Glasgow Sheriff Court has a very 21st century (or at least 20th Century) method of dealing with court actions under the Commercial Procedure. For disputes of a commercial nature, and if the pursuer in the action chooses to do so, there is a streamlined process designed to focus quickly on the issues in dispute and to reach a determination as quickly as possible.
This is achieved by having cases allocated to a particular Sheriff to take the dispute through all of its stages, and by having a procedural hearing (or Case Management Conference (CMC)) take place by conference call, rather than dragging lawyers from across the city or the country to the court to sit awaiting a slot in the diary.
Instead the nominated Sheriff assesses at an early stage what is in dispute in any case, and what each party is going to have to do to achieve victory. This can include the Sheriff pinning down solicitors as to the nature of a defence, or regarding witnesses to be called to court and the nature of the evidence they will give. The Sheriff can order production of expert reports and tell parties to have experts meet to clarify issues in dispute.
The use of conference calls also means that the principal solicitor can deal with the matter from his or her office, rather than having to send along a representative who might not have a full grasp of the case. It is also harder to waffle (which lawyers have occasionally been known to do) when a Sheriff is politely asking you a question down a phone line. Recently I was in court to witness a lawyer tell the Sheriff on numerous occasions that they would “come back to that point later”. Perhaps needless to say, they never did. You can’t do that on the phone!
The commercial procedure is an excellent one if you are a pursuer and less so as defender as it cuts out a lot of the routine delays which can arise in court proceedings.
Why do I mention this?
I see that our old friend, Craig Whyte, has a case calling for a Case Management Conference at Glasgow Sheriff Court on Wednesday 1st May before Sheriff Swanson. It is likely that this will be by conference call although the Scottish Court website does state:-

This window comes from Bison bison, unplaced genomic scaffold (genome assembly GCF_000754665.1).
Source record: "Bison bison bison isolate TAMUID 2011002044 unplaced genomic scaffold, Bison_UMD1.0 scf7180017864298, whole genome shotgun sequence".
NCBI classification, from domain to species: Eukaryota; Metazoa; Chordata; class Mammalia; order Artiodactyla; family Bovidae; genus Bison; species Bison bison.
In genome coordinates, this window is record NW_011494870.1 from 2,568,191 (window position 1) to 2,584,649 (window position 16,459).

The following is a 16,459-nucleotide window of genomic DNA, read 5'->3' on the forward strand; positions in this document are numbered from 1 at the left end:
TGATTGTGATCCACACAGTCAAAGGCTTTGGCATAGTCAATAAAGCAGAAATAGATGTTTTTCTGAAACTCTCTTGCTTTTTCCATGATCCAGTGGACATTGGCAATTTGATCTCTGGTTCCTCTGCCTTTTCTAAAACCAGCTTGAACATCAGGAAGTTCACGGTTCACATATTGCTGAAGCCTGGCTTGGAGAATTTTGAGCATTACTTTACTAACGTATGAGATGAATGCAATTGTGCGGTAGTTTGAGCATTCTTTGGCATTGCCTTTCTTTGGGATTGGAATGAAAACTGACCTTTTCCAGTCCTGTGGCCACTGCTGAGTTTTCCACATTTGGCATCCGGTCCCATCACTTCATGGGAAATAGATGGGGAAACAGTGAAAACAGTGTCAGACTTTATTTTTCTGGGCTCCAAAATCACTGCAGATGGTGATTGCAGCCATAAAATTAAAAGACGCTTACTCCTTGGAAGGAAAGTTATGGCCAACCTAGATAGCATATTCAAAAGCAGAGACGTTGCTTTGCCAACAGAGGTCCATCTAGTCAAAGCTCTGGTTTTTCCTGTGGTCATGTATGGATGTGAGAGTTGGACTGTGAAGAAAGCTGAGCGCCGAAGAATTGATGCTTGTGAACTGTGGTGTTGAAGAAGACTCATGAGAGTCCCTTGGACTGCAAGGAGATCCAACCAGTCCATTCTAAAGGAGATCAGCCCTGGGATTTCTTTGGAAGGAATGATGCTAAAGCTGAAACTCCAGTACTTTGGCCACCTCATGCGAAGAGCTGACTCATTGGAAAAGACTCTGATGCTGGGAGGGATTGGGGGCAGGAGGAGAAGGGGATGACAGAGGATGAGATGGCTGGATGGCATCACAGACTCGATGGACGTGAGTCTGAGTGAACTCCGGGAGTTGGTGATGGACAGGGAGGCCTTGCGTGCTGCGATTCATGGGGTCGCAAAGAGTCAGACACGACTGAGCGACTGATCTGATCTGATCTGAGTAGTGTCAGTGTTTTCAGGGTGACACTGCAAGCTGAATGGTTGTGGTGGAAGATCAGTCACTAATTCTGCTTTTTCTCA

Most of the Case Management Conferences will be conducted by conference call facilities. Should any person wish to observe such proceedings they should let the Sheriff Clerk know. He will make the necessary arrangements.
I wonder what the maximum number of people who can take part in a conference call is!
The court action is one which, going by the case number, was raised only this year and is in the name of the Scottish Football Association v Craig Whyte. The SFA is represented by Burness Paull & Williamson. The court sheet does not say who acts for Mr Whyte.
However, as the case is proceeding to a Case Management Conference, this suggests that he has defended the action and that he has a solicitor acting for him. Presumably with a suitably large payment to account of fees having been made?
The action relates, it seems, to the £200,000 fine imposed personally on Mr Whyte last year by the SFA for his failure, inter alia, to declare his company director disqualification to the governing body.
The case has taken some time to get to court.
The Telegraph reported on 3rd June last year as follows:-
They (the SFA) are preparing to return [to court] in an attempt to force discredited Rangers owner Craig Whyte to pay the £200,000 fine handed down to him by the same independent panel on April 23, at the same time as the transfer embargo was issued.